Wheatbelt NRM staff, along with bat enthusiast, Joe Tonga, visited Cunderdin recently to talk to the community about the way bats live, their biology and their importance to the environment. The interactive workshop attracted people from all over the Wheatbelt to the event, learning how they could create a place of safety for microbats, by building specially designed bat boxes that can be installed around their homes.
The audience learnt plenty of interesting bat facts, such as microbats can eat around 1000 mosquitos every night. Some bats prefer hollow trees, some like caves and some use both at different times. Many bats shelter in buildings, behind hanging tiles and boarding or in roof spaces.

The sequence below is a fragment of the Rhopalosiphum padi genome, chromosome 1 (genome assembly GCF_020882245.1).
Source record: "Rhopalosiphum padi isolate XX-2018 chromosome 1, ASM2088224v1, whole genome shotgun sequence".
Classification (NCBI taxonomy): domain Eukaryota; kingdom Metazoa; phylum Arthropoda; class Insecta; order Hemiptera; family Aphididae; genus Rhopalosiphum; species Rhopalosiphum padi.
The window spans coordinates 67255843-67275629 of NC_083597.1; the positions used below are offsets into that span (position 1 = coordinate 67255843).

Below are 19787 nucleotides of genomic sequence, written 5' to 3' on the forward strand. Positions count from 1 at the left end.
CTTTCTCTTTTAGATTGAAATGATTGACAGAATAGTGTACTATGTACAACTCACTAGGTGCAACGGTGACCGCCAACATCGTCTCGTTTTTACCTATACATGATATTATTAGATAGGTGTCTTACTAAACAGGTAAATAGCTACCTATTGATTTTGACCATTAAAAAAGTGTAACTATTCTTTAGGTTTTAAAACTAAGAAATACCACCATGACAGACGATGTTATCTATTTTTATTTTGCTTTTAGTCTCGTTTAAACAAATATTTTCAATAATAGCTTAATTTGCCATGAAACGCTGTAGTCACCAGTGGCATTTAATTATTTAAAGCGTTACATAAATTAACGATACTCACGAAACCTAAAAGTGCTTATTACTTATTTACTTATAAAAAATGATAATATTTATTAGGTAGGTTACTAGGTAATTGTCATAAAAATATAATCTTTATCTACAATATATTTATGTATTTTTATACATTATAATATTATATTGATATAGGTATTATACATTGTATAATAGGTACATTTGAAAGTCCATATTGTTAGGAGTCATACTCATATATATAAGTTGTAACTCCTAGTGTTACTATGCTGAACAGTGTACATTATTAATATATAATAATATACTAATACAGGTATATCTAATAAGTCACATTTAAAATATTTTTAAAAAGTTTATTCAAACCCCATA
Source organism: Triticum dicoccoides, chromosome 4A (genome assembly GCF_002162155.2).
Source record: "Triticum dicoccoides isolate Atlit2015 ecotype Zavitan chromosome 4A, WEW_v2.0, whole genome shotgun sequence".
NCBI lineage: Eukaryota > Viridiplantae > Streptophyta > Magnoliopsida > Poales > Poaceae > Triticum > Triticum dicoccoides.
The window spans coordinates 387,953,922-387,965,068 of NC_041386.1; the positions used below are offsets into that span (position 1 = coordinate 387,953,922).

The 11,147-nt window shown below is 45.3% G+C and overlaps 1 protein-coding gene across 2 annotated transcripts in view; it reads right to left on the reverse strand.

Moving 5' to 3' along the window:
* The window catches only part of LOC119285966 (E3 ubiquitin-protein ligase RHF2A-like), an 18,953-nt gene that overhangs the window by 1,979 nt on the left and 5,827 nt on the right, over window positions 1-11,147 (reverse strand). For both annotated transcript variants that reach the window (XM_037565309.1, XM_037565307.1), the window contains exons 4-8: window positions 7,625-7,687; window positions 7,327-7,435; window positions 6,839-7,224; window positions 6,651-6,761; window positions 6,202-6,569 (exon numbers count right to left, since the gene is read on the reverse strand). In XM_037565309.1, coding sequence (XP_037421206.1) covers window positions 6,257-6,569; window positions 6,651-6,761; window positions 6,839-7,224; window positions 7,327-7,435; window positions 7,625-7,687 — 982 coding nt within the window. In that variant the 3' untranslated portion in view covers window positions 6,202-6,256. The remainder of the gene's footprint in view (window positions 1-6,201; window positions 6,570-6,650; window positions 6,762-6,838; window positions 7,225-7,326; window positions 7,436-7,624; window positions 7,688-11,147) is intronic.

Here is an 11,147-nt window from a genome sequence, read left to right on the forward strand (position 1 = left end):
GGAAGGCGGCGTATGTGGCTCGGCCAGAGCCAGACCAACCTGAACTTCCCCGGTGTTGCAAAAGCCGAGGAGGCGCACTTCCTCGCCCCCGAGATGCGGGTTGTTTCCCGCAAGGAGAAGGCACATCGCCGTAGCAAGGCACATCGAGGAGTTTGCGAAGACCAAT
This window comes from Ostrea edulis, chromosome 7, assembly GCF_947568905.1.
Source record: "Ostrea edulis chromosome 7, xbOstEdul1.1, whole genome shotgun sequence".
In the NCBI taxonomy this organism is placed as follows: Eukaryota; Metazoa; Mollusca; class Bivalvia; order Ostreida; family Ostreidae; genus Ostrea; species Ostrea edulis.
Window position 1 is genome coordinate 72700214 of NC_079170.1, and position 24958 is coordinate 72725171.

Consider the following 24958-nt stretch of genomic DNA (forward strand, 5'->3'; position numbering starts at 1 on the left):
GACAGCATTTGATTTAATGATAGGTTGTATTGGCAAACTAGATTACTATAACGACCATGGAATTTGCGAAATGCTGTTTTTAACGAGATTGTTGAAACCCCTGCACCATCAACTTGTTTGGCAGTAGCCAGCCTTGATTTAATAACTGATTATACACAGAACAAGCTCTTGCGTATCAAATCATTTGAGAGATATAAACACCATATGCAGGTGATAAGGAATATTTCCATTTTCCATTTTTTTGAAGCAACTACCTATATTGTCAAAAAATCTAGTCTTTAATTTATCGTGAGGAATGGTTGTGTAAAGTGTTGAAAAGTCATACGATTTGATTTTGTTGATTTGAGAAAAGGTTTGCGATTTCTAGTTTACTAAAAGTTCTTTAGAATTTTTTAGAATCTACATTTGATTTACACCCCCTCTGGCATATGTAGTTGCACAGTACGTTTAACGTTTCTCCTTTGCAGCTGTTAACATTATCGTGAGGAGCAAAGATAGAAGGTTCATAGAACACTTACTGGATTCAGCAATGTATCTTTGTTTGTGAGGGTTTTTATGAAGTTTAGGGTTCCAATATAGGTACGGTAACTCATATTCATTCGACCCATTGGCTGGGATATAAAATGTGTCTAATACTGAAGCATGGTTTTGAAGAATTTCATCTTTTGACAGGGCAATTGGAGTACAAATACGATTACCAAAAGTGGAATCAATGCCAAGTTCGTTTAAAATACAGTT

Joe explained that it has taken years for him to design the perfect bat box, but suggested that even if you don’t have one, you can roll up a piece of hessian and hang it from the rafters in a place such as an outdoor shed or sheltered carport to provide a temporary place for bats to roost in.
One participant commented, “It was lovely to see children involved and being passionate about nature” and that families thoroughly enjoyed the ‘hands-on’ way in which the workshop was conducted. Many people were keen to transfer the skills they had learnt, to build a bat box of their own at home.
The group enjoyed a barbecue dinner and then ventured out on a guided night stalk, including plenty of excited and wide-eyed youngsters all armed with headlamps and torches, to discover what creatures came out to play at night in the local bushland.
Community Bat nights have been run by WNRM over the previous two years and continue to grow in popularity.